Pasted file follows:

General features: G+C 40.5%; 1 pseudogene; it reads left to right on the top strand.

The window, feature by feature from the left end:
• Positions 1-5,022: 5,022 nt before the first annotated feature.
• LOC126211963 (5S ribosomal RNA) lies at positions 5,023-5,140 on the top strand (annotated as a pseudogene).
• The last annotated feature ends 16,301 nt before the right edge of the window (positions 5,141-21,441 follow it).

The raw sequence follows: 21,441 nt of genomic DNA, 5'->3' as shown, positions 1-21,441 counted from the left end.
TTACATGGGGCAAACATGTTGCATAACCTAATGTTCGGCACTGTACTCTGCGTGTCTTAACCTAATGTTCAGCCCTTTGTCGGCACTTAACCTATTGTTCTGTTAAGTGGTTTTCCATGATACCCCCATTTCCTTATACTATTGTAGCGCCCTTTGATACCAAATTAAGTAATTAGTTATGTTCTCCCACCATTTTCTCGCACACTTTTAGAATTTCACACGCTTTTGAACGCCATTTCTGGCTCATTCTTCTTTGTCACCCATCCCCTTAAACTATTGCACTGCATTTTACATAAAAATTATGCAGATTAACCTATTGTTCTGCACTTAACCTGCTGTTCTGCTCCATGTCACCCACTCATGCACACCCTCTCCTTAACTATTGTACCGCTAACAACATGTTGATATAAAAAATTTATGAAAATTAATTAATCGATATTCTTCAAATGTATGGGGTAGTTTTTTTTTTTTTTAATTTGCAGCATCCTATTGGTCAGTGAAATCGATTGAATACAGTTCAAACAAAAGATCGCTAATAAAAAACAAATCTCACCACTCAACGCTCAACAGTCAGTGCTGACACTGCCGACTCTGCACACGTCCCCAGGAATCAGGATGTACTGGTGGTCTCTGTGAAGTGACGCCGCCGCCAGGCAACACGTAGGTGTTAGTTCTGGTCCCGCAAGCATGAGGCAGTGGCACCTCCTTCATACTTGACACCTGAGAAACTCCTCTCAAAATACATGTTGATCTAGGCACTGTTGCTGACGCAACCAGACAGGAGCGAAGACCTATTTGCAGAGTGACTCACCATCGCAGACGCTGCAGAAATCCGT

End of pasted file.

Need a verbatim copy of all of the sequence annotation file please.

General features: G+C 40.5%; 1 pseudogene; it reads left to right on the top strand.

The window, feature by feature from the left end:
• Positions 1-5,022: 5,022 nt before the first annotated feature.
• LOC126211963 (5S ribosomal RNA) lies at positions 5,023-5,140 on the top strand (annotated as a pseudogene).
• The last annotated feature ends 16,301 nt before the right edge of the window (positions 5,141-21,441 follow it).

The raw sequence follows: 21,441 nt of genomic DNA, 5'->3' as shown, positions 1-21,441 counted from the left end.
TTACATGGGGCAAACATGTTGCATAACCTAATGTTCGGCACTGTACTCTGCGTGTCTTAACCTAATGTTCAGCCCTTTGTCGGCACTTAACCTATTGTTCTGTTAAGTGGTTTTCCATGATACCCCCATTTCCTTATACTATTGTAGCGCCCTTTGATACCAAATTAAGTAATTAGTTATGTTCTCCCACCATTTTCTCGCACACTTTTAGAATTTCACACGCTTTTGAACGCCATTTCTGGCTCATTCTTCTTTGTCACCCATCCCCTTAAACTATTGCACTGCATTTTACATAAAAATTATGCAGATTAACCTATTGTTCTGCACTTAACCTGCTGTTCTGCTCCATGTCACCCACTCATGCACACCCTCTCCTTAACTATTGTACCGCTAACAACATGTTGATATAAAAAATTTATGAAAATTAATTAATCGATATTCTTCAAATGTATGGGGTAGTTTTTTTTTTTTTTAATTTGCAGCATCCTATTGGTCAGTGAAATCGATTGAATACAGTTCAAACAAAAGATCGCTAATAAAAAACAAATCTCACCACTCAACGCTCAACAGTCAGTGCTGACACTGCCGACTCTGCACACGTCCCCAGGAATCAGGATGTACTGGTGGTCTCTGTGAAGTGACGCCGCCGCCAGGCAACACGTAGGTGTTAGTTCTGGTCCCGCAAGCATGAGGCAGTGGCACCTCCTTCATACTTGACACCTGAGAAACTCCTCTCAAAATACATGTTGATCTAGGCACTGTTGCTGACGCAACCAGACAGGAGCGAAGACCTATTTGCAGAGTGACTCACCATCGCAGACGCTGCAGAAATCCGT